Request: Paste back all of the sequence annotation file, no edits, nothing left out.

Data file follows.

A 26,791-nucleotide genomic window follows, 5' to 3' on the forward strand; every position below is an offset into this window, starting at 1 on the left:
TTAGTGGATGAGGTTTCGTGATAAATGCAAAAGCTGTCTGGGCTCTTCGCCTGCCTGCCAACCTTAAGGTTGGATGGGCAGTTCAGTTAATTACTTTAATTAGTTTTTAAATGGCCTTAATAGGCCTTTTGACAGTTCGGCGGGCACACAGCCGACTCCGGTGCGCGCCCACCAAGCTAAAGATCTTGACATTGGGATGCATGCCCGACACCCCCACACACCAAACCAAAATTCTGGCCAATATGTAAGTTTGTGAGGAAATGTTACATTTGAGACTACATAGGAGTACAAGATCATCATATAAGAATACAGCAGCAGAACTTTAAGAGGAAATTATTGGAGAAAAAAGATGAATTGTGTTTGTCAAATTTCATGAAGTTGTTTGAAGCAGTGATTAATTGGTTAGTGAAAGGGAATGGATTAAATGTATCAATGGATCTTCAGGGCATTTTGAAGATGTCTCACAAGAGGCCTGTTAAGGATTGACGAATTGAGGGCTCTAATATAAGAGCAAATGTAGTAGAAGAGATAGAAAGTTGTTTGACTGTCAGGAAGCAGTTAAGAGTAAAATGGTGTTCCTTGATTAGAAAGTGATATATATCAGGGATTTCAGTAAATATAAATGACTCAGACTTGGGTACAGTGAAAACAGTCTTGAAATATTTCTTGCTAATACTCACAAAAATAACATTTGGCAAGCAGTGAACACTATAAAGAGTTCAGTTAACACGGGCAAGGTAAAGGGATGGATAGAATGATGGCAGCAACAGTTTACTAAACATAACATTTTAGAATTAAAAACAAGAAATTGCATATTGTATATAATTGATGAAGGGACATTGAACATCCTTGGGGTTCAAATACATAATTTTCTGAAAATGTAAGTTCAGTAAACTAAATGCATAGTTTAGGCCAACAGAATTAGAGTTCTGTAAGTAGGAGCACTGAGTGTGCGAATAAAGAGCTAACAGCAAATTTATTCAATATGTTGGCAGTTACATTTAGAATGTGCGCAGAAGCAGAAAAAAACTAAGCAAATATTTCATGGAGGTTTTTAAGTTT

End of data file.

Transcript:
A 26,791-nucleotide genomic window follows, 5' to 3' on the forward strand; every position below is an offset into this window, starting at 1 on the left:
TTAGTGGATGAGGTTTCGTGATAAATGCAAAAGCTGTCTGGGCTCTTCGCCTGCCTGCCAACCTTAAGGTTGGATGGGCAGTTCAGTTAATTACTTTAATTAGTTTTTAAATGGCCTTAATAGGCCTTTTGACAGTTCGGCGGGCACACAGCCGACTCCGGTGCGCGCCCACCAAGCTAAAGATCTTGACATTGGGATGCATGCCCGACACCCCCACACACCAAACCAAAATTCTGGCCAATATGTAAGTTTGTGAGGAAATGTTACATTTGAGACTACATAGGAGTACAAGATCATCATATAAGAATACAGCAGCAGAACTTTAAGAGGAAATTATTGGAGAAAAAAGATGAATTGTGTTTGTCAAATTTCATGAAGTTGTTTGAAGCAGTGATTAATTGGTTAGTGAAAGGGAATGGATTAAATGTATCAATGGATCTTCAGGGCATTTTGAAGATGTCTCACAAGAGGCCTGTTAAGGATTGACGAATTGAGGGCTCTAATATAAGAGCAAATGTAGTAGAAGAGATAGAAAGTTGTTTGACTGTCAGGAAGCAGTTAAGAGTAAAATGGTGTTCCTTGATTAGAAAGTGATATATATCAGGGATTTCAGTAAATATAAATGACTCAGACTTGGGTACAGTGAAAACAGTCTTGAAATATTTCTTGCTAATACTCACAAAAATAACATTTGGCAAGCAGTGAACACTATAAAGAGTTCAGTTAACACGGGCAAGGTAAAGGGATGGATAGAATGATGGCAGCAACAGTTTACTAAACATAACATTTTAGAATTAAAAACAAGAAATTGCATATTGTATATAATTGATGAAGGGACATTGAACATCCTTGGGGTTCAAATACATAATTTTCTGAAAATGTAAGTTCAGTAAACTAAATGCATAGTTTAGGCCAACAGAATTAGAGTTCTGTAAGTAGGAGCACTGAGTGTGCGAATAAAGAGCTAACAGCAAATTTATTCAATATGTTGGCAGTTACATTTAGAATGTGCGCAGAAGCAGAAAAAAACTAAGCAAATATTTCATGGAGGTTTTTAAGTTT